Choosing a Financial Planner

What is Financial Planning?

Financial Planning is the process of meeting your life goals through the proper management of your finances. Life goals can include buying a home, saving for your child’s education or planning for retirement. It is a process that consists of specific steps that help you take a big-picture look at where you are financially. Using these steps you can work out where you are now, what you may need in the future and what you must do to reach your goals.

This process involves gathering relevant financial information, setting life goals, examining your current financial status, and coming up with a strategy or plan for how you can meet your goals given your current situation and future plans.

In the end, Financial Planning should provide direction and meaning to all your financial decisions, like how buying a particular investment product might help you pay off your mortgage faster or delay your retirement. By viewing each financial decision as part of a whole, you can consider its short and long-term effects on your life goals. You can also adapt more easily to life changes and feel more secure that your goals are on track. Once you understand what the process is, it is fairly easy to see how just about anyone can benefit from some level of Financial Planning.

How do I know that I need the advice of a professional Financial Planner?

A good rule of thumb is: when in doubt ask.

You might want to consult a Financial Planner when you are doubtful that you have enough expertise to evaluate the level of risk in your investment portfolio or to adjust your retirement plan to reflect changing family circumstances.

If you have an immediate need or unexpected life even such as birth, inheritance or major illness, you may not know how to make the financial adjustment, what is available to you and how you can cope.

Perhaps you want a second expert opinion about the financial plan you developed or are managing for yourself for peace of mind. Or you know you need to improve your current financial situation, but you don’t know where to start.

Even in the absence of any doubts about your financial planning expertise, you might not feel you have the time to devote to it.

These are all good reasons to consult a Financial Planner.

How is a Financial Planner different from a Financial Advisor?

Financial Planners are individuals who use the financial planning process to help you figure out how to meet your life goals. They can look at all your needs, including budgeting and saving, taxes, investments, insurance, and retirement planning. Or they may work with you on a single financial issue, but with the context of your overall situation.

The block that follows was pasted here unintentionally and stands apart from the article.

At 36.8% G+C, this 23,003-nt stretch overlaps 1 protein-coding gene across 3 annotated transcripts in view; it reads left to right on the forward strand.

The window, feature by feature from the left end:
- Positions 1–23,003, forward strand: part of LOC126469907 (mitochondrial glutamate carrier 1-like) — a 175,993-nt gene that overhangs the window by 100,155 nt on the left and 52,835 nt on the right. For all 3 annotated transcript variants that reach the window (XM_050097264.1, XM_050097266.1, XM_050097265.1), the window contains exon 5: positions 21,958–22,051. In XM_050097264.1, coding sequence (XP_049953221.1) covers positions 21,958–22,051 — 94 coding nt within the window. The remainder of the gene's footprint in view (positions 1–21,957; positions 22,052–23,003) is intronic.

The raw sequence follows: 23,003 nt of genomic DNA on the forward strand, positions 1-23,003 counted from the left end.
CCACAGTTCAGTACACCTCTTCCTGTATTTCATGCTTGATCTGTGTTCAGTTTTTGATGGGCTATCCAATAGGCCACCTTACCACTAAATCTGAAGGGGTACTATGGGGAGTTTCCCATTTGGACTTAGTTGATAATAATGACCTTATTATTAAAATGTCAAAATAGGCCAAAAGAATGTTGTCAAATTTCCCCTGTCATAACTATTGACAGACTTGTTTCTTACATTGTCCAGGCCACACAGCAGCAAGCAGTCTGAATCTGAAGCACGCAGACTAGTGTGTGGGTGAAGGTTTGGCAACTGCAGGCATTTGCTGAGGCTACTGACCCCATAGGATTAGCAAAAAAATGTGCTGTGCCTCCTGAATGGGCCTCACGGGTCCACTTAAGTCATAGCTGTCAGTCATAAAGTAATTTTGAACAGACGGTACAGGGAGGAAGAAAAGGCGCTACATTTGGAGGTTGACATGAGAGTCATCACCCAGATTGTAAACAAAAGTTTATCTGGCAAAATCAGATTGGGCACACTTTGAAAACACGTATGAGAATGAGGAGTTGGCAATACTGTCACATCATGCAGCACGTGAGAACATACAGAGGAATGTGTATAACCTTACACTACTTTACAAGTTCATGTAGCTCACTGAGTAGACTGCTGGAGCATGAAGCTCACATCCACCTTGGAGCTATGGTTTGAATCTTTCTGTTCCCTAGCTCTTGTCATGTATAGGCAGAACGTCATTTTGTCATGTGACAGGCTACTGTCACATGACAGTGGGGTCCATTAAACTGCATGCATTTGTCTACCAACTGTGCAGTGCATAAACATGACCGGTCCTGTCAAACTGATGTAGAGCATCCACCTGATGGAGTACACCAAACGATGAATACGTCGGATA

This approach to your financial goals set Planners apart from all other Financial Advisors, who may have been trained only to focus on a particular area of your financial life.

In addition to being qualified to provide you with general financial planning services, many Financial Planners are also registered as Investment Funds Advisors or hold insurance licenses that allow them to buy or sell products.

Other planners may have you use more specialized financial advisors to help you implement their recommendations.

Where can I find more information about choosing a Financial Advisor?

For information on Choosing and Advisor you can visit the InvestRight website. This site provides additional information to assist you in determining the Advisor that is right for you. This site will provide you with more information and many helpful tips on the following topics:

Ten Tips on Choosing a Financial Planner

  1. Know what you want. Determine your general financial goals and/or specific needs.
  2. Be prepared. Read the newspapers and finance publications to maximize your familiarity with financial planning strategies and terminology.
  3. Talk to others. Get referrals from advisors you trust, from business associates and friends. Alternatively, contact FPSC for a referral to a financial planner in your area.
  4. Look for competence. A number of specialty designations exist in the financial planning and investment services professions. Choose a financial planning professional, such as a Certified Financial Planner licensee who has met professional standards of financial planning competency and has agreed to abide by a code of ethics.
  5. Interview more then one planner. Ask them to describe their educational backgrounds, experience, and specialties, the size and duration of their practice, how often they communicate with clients, and whether an assistant handles client matters. Make sure you feel comfortable discussing your finances with the planner you select.
  6. Check the planner’s background. Depending on his background, call his professional association to check on his complaint record or call FPSC to see if he is a CFP licensee in good standing.
  7. Ask for references. Find out if the financial planner works with any other professionals such as accountants and lawyers. Request references from these individuals.
  8. Know what to expect. Ask for a registration or disclosure document detailing method of compensation, conflicts or interest, business affiliations and personal qualifications.
  9. Get it in writing. Request a written advisory contract or engagement letter to document the nature and scope of services the planner will provide. You should also understand how the planner will be compensated.
  10. Reassess the relationship regularly. Financial planning relationships are quite often long term. Review your relationship on a regular basis and make sure your planner understands your needs as they change and develop over time.